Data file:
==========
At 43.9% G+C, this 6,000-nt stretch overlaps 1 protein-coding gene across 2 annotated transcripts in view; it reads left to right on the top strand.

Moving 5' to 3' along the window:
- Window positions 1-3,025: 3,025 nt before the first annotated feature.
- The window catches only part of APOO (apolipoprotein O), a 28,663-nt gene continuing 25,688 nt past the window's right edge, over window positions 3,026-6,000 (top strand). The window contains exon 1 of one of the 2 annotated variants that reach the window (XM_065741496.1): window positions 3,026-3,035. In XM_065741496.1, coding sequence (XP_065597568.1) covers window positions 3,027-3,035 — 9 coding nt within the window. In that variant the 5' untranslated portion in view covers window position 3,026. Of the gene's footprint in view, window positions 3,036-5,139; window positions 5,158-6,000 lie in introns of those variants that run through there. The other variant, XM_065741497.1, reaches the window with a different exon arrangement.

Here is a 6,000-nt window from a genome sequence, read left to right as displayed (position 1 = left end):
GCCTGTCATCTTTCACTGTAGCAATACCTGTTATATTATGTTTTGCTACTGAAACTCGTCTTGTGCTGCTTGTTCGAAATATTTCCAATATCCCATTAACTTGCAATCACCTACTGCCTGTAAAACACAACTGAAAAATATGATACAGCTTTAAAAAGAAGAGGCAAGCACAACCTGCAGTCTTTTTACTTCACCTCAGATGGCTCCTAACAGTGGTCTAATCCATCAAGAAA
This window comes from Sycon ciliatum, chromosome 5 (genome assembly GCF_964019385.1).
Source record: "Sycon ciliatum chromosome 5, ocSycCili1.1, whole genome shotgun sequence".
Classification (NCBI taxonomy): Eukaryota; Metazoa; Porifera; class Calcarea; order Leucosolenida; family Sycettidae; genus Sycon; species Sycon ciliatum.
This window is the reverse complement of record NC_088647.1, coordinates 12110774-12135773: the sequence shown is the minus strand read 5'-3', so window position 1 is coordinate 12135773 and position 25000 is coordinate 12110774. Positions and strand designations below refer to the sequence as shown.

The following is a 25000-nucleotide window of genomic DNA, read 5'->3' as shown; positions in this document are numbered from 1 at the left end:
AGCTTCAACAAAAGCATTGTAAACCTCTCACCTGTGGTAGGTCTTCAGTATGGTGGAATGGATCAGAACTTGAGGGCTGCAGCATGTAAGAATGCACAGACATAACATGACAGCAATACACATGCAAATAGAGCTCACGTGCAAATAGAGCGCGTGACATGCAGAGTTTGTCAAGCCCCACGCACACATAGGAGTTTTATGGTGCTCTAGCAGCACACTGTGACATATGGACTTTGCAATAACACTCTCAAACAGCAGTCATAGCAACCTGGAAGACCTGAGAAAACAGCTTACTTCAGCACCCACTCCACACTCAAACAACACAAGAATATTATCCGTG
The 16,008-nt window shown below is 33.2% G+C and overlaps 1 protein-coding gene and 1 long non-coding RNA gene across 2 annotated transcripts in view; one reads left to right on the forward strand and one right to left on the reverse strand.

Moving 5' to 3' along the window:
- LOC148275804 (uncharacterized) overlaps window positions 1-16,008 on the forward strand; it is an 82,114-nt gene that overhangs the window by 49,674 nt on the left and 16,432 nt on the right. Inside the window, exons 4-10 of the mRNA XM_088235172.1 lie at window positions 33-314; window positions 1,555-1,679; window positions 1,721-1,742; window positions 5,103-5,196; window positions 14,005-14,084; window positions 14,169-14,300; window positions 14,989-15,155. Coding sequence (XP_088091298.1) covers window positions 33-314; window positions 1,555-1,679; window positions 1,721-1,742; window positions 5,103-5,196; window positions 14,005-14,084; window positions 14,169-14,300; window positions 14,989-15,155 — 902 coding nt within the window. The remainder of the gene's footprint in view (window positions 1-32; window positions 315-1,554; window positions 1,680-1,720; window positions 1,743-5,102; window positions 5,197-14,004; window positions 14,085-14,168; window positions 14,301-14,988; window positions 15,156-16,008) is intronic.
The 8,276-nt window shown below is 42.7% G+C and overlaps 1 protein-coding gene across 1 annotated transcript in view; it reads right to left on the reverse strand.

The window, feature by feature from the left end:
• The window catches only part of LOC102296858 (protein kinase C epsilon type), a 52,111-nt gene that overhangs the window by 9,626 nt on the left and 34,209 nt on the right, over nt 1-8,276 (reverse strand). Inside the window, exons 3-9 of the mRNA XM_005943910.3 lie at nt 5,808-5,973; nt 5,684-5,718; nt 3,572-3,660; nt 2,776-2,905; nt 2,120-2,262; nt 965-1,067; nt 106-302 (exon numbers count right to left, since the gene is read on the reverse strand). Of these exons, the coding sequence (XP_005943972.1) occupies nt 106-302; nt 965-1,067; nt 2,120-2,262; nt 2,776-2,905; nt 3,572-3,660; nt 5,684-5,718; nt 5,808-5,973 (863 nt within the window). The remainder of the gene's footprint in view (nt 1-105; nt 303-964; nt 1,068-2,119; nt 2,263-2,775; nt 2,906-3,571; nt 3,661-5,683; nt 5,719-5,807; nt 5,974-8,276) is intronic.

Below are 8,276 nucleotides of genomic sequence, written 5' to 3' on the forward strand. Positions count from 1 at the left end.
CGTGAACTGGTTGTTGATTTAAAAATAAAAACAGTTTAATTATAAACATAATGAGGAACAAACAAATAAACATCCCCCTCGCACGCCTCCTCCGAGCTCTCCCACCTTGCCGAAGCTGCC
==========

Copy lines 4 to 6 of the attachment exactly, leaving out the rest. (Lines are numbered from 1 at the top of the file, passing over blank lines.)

- The window catches only part of APOO (apolipoprotein O), a 28,663-nt gene continuing 25,688 nt past the window's right edge, over window positions 3,026-6,000 (top strand). The window contains exon 1 of one of the 2 annotated variants that reach the window (XM_065741496.1): window positions 3,026-3,035. In XM_065741496.1, coding sequence (XP_065597568.1) covers window positions 3,027-3,035 — 9 coding nt within the window. In that variant the 5' untranslated portion in view covers window position 3,026. Of the gene's footprint in view, window positions 3,036-5,139; window positions 5,158-6,000 lie in introns of those variants that run through there. The other variant, XM_065741497.1, reaches the window with a different exon arrangement.

Here is a 6,000-nt window from a genome sequence, read left to right as displayed (position 1 = left end):
GCCTGTCATCTTTCACTGTAGCAATACCTGTTATATTATGTTTTGCTACTGAAACTCGTCTTGTGCTGCTTGTTCGAAATATTTCCAATATCCCATTAACTTGCAATCACCTACTGCCTGTAAAACACAACTGAAAAATATGATACAGCTTTAAAAAGAAGAGGCAAGCACAACCTGCAGTCTTTTTACTTCACCTCAGATGGCTCCTAACAGTGGTCTAATCCATCAAGAAA